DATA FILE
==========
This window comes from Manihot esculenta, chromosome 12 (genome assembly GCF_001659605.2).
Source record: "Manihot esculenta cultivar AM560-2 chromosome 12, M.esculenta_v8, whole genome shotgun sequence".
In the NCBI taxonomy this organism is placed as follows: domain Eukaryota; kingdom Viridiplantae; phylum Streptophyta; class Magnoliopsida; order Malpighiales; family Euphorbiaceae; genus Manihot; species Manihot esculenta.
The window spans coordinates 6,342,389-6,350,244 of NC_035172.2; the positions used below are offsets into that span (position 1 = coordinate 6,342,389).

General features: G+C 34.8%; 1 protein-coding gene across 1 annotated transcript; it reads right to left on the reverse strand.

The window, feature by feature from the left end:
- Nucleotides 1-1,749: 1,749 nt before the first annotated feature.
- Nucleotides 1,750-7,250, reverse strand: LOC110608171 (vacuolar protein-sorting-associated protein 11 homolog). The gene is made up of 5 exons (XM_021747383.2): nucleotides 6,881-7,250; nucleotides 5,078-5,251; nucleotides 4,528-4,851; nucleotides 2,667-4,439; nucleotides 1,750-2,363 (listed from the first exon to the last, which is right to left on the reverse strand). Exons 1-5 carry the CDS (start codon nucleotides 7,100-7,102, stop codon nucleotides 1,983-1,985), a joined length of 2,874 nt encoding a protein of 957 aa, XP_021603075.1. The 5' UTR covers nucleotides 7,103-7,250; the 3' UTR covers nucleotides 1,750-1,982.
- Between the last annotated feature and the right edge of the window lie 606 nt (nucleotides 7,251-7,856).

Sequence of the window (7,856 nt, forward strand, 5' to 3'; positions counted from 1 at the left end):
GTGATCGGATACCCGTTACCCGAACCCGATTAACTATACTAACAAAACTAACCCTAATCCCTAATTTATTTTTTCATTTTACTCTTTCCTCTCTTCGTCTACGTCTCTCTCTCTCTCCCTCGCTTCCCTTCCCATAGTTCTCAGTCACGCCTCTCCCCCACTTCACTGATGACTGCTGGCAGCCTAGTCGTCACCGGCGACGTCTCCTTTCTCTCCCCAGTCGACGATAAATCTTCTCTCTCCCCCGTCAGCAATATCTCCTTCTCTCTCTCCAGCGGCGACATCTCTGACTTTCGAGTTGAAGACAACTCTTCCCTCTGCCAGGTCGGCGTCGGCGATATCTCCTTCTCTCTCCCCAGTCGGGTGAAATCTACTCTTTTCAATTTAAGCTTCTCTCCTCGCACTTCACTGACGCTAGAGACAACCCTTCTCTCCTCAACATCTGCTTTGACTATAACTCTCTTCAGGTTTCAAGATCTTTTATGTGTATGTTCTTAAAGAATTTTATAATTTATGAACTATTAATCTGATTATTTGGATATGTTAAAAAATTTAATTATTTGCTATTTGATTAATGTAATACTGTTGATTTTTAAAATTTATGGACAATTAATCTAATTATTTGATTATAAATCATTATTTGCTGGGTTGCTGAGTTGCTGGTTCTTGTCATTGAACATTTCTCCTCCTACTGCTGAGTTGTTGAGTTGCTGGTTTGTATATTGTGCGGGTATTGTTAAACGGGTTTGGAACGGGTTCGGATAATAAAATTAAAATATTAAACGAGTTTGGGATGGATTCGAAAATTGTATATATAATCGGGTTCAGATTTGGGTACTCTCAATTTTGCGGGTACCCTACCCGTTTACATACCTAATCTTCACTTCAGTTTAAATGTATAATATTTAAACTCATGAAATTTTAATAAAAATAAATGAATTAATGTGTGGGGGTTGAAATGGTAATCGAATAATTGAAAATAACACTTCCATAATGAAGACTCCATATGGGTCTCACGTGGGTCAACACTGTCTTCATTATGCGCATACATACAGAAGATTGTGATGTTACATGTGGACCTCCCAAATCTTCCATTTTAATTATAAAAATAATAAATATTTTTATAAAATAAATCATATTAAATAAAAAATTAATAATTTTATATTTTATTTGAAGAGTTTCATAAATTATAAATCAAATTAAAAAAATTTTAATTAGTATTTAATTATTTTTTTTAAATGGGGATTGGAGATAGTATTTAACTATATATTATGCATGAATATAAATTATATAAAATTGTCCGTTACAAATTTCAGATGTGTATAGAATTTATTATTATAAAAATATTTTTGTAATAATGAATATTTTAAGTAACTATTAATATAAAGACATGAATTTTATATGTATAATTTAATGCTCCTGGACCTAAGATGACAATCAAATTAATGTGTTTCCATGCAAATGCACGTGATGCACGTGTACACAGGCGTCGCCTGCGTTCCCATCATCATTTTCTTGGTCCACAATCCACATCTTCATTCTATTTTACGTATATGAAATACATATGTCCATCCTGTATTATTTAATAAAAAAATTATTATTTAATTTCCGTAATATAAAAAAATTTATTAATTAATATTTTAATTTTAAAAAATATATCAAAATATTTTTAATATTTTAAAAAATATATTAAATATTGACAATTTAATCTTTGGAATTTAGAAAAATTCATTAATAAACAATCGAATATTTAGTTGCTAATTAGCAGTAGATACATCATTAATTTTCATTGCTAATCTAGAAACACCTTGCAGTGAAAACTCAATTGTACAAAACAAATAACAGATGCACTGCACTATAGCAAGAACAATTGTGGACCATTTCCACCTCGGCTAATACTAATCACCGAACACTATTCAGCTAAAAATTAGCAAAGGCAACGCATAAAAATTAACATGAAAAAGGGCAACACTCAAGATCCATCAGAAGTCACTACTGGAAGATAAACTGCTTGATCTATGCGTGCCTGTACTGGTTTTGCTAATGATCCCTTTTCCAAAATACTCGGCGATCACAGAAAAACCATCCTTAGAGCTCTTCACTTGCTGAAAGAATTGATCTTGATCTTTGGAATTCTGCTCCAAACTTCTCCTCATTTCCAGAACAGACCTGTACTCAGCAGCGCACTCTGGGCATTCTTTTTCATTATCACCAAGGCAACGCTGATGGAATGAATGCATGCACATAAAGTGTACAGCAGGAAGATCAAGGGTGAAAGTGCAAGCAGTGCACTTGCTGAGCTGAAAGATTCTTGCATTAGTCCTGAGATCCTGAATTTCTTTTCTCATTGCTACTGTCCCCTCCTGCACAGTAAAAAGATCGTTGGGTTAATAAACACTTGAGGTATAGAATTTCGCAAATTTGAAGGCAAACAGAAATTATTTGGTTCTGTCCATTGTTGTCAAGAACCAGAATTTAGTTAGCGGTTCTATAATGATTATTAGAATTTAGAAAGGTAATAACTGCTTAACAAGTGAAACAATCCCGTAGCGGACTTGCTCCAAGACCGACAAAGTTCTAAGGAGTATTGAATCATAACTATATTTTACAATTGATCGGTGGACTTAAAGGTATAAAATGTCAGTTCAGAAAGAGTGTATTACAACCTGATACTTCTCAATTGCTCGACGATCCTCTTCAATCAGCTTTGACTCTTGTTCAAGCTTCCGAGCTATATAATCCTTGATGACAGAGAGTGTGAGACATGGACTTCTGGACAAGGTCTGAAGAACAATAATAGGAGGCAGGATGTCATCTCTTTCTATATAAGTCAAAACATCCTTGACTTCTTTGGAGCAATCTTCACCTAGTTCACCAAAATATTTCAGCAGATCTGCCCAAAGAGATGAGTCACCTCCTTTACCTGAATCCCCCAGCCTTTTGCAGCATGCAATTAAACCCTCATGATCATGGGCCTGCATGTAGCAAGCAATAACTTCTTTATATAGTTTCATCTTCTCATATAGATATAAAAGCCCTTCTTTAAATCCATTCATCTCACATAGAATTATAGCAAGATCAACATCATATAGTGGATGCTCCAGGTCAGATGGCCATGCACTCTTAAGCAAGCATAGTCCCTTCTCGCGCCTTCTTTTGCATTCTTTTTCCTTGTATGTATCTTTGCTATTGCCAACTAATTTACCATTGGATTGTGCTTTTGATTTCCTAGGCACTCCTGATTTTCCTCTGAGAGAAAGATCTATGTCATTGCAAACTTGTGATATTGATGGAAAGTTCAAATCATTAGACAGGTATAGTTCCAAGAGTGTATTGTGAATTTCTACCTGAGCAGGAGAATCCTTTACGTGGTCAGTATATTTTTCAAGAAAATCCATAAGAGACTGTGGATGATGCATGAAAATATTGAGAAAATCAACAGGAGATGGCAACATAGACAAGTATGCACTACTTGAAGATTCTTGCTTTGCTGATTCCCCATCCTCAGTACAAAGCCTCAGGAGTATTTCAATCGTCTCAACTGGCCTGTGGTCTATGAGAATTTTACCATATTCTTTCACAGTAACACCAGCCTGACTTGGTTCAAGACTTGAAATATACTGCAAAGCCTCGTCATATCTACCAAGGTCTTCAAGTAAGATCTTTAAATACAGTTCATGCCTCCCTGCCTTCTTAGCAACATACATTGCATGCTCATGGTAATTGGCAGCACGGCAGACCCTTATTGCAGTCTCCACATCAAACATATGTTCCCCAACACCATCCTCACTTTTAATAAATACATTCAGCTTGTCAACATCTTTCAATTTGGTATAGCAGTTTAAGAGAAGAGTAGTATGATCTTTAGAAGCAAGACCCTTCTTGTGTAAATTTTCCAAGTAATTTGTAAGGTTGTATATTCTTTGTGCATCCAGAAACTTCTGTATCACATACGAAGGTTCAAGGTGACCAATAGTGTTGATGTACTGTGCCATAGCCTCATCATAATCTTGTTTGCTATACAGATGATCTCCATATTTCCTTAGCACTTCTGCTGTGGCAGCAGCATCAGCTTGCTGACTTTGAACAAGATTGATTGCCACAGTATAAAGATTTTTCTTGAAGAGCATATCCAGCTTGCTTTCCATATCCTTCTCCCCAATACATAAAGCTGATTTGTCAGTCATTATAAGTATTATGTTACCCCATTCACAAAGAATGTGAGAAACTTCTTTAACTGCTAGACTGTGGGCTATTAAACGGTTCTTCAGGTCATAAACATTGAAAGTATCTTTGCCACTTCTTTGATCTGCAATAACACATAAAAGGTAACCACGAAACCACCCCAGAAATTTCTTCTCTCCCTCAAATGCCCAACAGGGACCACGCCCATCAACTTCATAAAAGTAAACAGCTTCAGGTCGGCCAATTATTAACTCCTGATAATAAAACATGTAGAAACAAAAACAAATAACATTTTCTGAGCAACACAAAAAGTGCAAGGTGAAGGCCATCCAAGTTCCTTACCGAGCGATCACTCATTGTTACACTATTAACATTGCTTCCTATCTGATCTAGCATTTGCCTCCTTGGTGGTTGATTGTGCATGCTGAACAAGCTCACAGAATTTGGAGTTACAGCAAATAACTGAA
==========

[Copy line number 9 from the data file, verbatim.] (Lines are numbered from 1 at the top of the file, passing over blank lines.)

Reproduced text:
- Between the last annotated feature and the right edge of the window lie 606 nt (nucleotides 7,251-7,856).